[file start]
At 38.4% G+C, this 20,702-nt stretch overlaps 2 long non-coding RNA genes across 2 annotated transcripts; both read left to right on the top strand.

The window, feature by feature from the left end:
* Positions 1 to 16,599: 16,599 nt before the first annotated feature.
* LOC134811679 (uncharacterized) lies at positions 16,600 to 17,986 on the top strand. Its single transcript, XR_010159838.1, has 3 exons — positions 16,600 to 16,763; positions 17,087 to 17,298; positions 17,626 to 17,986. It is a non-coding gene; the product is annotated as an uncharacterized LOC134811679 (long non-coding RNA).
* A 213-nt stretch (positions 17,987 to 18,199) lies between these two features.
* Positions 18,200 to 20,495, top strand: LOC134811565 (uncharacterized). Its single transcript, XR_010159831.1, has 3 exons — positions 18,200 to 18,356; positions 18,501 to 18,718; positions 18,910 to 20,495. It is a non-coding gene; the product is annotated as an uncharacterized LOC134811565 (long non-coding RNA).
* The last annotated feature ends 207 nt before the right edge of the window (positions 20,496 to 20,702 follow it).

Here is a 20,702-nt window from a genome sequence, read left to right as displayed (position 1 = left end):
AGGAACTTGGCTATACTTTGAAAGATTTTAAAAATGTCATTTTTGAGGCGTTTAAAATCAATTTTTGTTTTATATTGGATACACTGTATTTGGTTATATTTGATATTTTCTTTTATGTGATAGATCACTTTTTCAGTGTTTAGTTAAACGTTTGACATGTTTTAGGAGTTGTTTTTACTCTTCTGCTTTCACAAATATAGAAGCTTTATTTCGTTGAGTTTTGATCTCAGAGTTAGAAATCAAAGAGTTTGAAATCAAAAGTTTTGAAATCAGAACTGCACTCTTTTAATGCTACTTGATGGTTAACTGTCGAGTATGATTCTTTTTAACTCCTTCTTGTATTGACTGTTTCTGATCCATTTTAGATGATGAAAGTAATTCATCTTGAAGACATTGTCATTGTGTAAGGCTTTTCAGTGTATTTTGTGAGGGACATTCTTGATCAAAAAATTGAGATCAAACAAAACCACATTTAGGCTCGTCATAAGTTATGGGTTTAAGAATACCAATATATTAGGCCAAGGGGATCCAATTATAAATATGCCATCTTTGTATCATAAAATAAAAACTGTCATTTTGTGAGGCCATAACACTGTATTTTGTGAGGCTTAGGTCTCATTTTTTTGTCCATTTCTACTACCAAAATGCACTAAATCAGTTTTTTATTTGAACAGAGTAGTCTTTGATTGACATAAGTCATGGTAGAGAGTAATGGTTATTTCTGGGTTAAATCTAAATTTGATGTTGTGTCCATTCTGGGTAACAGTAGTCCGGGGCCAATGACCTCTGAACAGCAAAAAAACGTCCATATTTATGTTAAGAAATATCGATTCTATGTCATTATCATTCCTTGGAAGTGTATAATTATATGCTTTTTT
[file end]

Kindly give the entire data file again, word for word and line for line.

At 38.4% G+C, this 20,702-nt stretch overlaps 2 long non-coding RNA genes across 2 annotated transcripts; both read left to right on the top strand.

The window, feature by feature from the left end:
* Positions 1 to 16,599: 16,599 nt before the first annotated feature.
* LOC134811679 (uncharacterized) lies at positions 16,600 to 17,986 on the top strand. Its single transcript, XR_010159838.1, has 3 exons — positions 16,600 to 16,763; positions 17,087 to 17,298; positions 17,626 to 17,986. It is a non-coding gene; the product is annotated as an uncharacterized LOC134811679 (long non-coding RNA).
* A 213-nt stretch (positions 17,987 to 18,199) lies between these two features.
* Positions 18,200 to 20,495, top strand: LOC134811565 (uncharacterized). Its single transcript, XR_010159831.1, has 3 exons — positions 18,200 to 18,356; positions 18,501 to 18,718; positions 18,910 to 20,495. It is a non-coding gene; the product is annotated as an uncharacterized LOC134811565 (long non-coding RNA).
* The last annotated feature ends 207 nt before the right edge of the window (positions 20,496 to 20,702 follow it).

Here is a 20,702-nt window from a genome sequence, read left to right as displayed (position 1 = left end):
AGGAACTTGGCTATACTTTGAAAGATTTTAAAAATGTCATTTTTGAGGCGTTTAAAATCAATTTTTGTTTTATATTGGATACACTGTATTTGGTTATATTTGATATTTTCTTTTATGTGATAGATCACTTTTTCAGTGTTTAGTTAAACGTTTGACATGTTTTAGGAGTTGTTTTTACTCTTCTGCTTTCACAAATATAGAAGCTTTATTTCGTTGAGTTTTGATCTCAGAGTTAGAAATCAAAGAGTTTGAAATCAAAAGTTTTGAAATCAGAACTGCACTCTTTTAATGCTACTTGATGGTTAACTGTCGAGTATGATTCTTTTTAACTCCTTCTTGTATTGACTGTTTCTGATCCATTTTAGATGATGAAAGTAATTCATCTTGAAGACATTGTCATTGTGTAAGGCTTTTCAGTGTATTTTGTGAGGGACATTCTTGATCAAAAAATTGAGATCAAACAAAACCACATTTAGGCTCGTCATAAGTTATGGGTTTAAGAATACCAATATATTAGGCCAAGGGGATCCAATTATAAATATGCCATCTTTGTATCATAAAATAAAAACTGTCATTTTGTGAGGCCATAACACTGTATTTTGTGAGGCTTAGGTCTCATTTTTTTGTCCATTTCTACTACCAAAATGCACTAAATCAGTTTTTTATTTGAACAGAGTAGTCTTTGATTGACATAAGTCATGGTAGAGAGTAATGGTTATTTCTGGGTTAAATCTAAATTTGATGTTGTGTCCATTCTGGGTAACAGTAGTCCGGGGCCAATGACCTCTGAACAGCAAAAAAACGTCCATATTTATGTTAAGAAATATCGATTCTATGTCATTATCATTCCTTGGAAGTGTATAATTATATGCTTTTTT